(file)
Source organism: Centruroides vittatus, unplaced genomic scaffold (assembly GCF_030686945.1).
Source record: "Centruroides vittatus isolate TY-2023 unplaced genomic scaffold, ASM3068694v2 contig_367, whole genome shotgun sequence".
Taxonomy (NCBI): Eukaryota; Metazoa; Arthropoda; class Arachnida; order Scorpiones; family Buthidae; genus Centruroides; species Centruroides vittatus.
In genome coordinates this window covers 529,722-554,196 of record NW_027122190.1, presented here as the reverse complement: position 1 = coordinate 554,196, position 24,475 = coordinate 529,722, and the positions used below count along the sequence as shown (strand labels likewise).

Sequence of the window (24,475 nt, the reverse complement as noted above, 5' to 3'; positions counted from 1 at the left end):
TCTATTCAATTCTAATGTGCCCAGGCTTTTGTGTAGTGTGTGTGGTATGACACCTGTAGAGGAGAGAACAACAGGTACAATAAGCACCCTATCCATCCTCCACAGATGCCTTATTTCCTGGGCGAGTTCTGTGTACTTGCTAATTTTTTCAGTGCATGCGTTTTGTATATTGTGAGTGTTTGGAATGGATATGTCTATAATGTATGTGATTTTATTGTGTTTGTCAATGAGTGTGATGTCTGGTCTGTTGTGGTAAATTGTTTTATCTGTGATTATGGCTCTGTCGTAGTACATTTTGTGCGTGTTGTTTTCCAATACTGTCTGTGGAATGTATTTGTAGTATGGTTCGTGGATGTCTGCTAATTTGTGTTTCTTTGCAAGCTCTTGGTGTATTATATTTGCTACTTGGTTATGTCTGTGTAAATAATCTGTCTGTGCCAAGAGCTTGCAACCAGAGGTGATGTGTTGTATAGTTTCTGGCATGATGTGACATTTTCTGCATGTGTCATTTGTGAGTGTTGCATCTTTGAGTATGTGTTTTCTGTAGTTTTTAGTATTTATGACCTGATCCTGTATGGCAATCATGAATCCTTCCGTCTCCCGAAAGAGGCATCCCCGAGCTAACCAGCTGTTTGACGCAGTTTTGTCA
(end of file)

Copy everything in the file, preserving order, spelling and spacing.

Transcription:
Source organism: Centruroides vittatus, unplaced genomic scaffold (assembly GCF_030686945.1).
Source record: "Centruroides vittatus isolate TY-2023 unplaced genomic scaffold, ASM3068694v2 contig_367, whole genome shotgun sequence".
Taxonomy (NCBI): Eukaryota; Metazoa; Arthropoda; class Arachnida; order Scorpiones; family Buthidae; genus Centruroides; species Centruroides vittatus.
In genome coordinates this window covers 529,722-554,196 of record NW_027122190.1, presented here as the reverse complement: position 1 = coordinate 554,196, position 24,475 = coordinate 529,722, and the positions used below count along the sequence as shown (strand labels likewise).

Sequence of the window (24,475 nt, the reverse complement as noted above, 5' to 3'; positions counted from 1 at the left end):
TCTATTCAATTCTAATGTGCCCAGGCTTTTGTGTAGTGTGTGTGGTATGACACCTGTAGAGGAGAGAACAACAGGTACAATAAGCACCCTATCCATCCTCCACAGATGCCTTATTTCCTGGGCGAGTTCTGTGTACTTGCTAATTTTTTCAGTGCATGCGTTTTGTATATTGTGAGTGTTTGGAATGGATATGTCTATAATGTATGTGATTTTATTGTGTTTGTCAATGAGTGTGATGTCTGGTCTGTTGTGGTAAATTGTTTTATCTGTGATTATGGCTCTGTCGTAGTACATTTTGTGCGTGTTGTTTTCCAATACTGTCTGTGGAATGTATTTGTAGTATGGTTCGTGGATGTCTGCTAATTTGTGTTTCTTTGCAAGCTCTTGGTGTATTATATTTGCTACTTGGTTATGTCTGTGTAAATAATCTGTCTGTGCCAAGAGCTTGCAACCAGAGGTGATGTGTTGTATAGTTTCTGGCATGATGTGACATTTTCTGCATGTGTCATTTGTGAGTGTTGCATCTTTGAGTATGTGTTTTCTGTAGTTTTTAGTATTTATGACCTGATCCTGTATGGCAATCATGAATCCTTCCGTCTCCCGAAAGAGGCATCCCCGAGCTAACCAGCTGTTTGACGCAGTTTTGTCA